Before Hurricane Gert became a post-tropical cyclone, NASA got a look at the rainfall occurring within the storm. After Gert became post-tropical NOAA's GOES-East satellite captured an image as Gert was merging with another system.
The Global Precipitation Measurement mission or GPM core observatory satellite provided rainfall information on Hurricane Gert on August 16, 2017 at 5:37 p.m. EDT (2137 UTC). At that time, Gert was a strong category two hurricane with maximum sustained winds of about 93.5 mph (85 knots).
Data from GPM's Microwave Imager (GMI) instrument showed that rain was still falling at a rate of more than 2.94 inches (74.7 mm) per hour in a powerful band of storms spiraling around Gert's eastern side. With that pass GPM's Dual-Frequency Precipitation Radar (DPR) had a limited encounter with hurricane Gert. DPR did find that rain in storms on the extreme northeastern edge of the hurricane was falling at a rate of up to 2.8 inches (70.3 mm) per hour. In that area storm tops were found by GPM's radar (DPR Ku band) to reach up to 7.5 miles (12.1 km).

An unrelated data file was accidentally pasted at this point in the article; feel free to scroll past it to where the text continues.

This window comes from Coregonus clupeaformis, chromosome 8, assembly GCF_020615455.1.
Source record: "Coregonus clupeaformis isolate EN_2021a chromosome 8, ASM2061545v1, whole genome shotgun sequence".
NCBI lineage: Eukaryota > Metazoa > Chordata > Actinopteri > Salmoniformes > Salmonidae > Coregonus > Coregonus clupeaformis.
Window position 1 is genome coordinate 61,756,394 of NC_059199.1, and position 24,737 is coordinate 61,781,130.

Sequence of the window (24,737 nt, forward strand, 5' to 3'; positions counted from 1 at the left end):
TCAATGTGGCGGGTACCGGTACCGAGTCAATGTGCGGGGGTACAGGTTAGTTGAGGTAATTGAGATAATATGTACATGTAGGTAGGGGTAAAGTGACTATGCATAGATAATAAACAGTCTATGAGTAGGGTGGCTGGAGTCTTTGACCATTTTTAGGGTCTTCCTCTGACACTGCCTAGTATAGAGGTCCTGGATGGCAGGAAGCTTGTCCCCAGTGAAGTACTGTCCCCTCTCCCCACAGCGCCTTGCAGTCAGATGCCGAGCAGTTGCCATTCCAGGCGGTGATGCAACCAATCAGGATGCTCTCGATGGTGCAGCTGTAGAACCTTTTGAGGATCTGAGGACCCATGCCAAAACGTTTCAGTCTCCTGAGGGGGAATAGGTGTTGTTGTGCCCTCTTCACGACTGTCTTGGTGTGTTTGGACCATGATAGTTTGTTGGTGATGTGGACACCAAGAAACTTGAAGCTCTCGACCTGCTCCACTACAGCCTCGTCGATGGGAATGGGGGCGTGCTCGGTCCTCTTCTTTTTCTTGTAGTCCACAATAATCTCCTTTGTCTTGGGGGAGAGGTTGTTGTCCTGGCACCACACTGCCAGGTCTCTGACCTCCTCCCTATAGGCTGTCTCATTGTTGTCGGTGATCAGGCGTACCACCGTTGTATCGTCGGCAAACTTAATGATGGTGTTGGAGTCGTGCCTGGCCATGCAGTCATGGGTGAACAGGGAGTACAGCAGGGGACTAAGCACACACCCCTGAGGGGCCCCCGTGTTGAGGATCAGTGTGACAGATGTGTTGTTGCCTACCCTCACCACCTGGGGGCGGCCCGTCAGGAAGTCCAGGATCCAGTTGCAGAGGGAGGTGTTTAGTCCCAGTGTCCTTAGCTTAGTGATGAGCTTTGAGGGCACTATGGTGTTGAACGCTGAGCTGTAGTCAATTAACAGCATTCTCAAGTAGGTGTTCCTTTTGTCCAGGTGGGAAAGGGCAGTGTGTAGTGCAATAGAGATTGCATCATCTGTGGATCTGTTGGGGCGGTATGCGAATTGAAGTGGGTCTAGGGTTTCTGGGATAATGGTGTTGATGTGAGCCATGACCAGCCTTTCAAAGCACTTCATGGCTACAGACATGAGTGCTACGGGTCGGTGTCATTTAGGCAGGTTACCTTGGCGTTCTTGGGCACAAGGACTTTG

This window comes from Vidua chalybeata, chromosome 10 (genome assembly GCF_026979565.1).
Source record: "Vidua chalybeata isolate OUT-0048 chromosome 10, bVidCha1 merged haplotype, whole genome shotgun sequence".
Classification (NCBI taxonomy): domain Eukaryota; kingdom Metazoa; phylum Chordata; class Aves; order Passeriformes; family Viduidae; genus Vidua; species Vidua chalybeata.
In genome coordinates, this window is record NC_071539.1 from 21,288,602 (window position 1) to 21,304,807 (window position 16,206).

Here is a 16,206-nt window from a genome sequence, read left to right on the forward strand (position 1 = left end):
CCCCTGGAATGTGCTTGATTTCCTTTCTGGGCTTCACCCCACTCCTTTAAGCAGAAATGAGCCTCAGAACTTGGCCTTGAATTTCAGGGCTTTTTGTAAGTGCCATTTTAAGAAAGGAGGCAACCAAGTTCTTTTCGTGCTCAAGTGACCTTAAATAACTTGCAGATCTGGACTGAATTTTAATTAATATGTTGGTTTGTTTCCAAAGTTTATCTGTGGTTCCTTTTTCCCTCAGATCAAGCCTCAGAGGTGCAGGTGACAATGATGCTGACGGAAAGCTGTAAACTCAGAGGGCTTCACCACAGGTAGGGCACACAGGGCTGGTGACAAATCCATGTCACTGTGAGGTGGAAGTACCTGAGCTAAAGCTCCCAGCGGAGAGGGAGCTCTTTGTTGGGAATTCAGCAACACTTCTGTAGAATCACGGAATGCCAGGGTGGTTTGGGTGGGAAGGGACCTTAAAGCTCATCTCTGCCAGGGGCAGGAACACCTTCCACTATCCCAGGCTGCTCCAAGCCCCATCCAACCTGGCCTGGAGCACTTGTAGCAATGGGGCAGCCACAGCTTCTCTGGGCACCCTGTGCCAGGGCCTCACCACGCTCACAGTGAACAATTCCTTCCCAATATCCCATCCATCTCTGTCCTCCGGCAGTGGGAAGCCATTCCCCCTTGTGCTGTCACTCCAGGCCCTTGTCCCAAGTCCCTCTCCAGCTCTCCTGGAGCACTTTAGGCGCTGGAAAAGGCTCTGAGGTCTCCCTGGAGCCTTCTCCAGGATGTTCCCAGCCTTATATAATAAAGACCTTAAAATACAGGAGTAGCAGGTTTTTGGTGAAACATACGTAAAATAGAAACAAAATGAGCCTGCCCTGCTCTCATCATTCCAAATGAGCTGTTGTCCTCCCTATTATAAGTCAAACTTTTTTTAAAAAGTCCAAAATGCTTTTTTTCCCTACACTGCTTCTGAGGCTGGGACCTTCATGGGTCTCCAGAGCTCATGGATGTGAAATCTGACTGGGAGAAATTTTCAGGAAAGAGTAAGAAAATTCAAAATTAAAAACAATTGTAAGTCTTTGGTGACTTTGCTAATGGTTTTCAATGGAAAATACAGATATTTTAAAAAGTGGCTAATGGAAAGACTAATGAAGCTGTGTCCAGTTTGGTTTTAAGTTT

At 5 p.m. EDT on Thursday, August 17, the National Hurricane Center (NHC) issued their final advisory on the system and indicated that Gert was post-tropical. Gert was located about 860 miles (1,390 km) east of Halifax, Nova Scotia, Canada. Maximum sustained winds had decreased to near 65 mph (100 kph) and were steadily weakening as Gert moved over the cool waters of the North Atlantic Ocean.
NHC Forecaster Zelinsky noted that "the circulation has become quite elongated, and the remaining deep convection appears to be primarily associated with frontal boundaries."
Today, Aug. 18, Gert is forecast to merge with or be absorbed by another extratropical low pressure area.
NOAA's GOES-East satellite provided a visible-light image of Post-Tropical Cyclone Gert at 7:45 a.m. EDT (1145 UTC) as it continued to race across the North Atlantic Ocean and merge with another system. The merging system appeared to have a long "tail" of clouds along a boundary that stretched into the north central Atlantic Ocean.
The NASA/NOAA GOES Project at NASA's Goddard Space Flight Center in Greenbelt, Maryland created an image. NOAA manages the GOES series of satellites and the NASA/NOAA GOES Project creates images and animations from the data.
The system is expected to continue to move east toward Europe.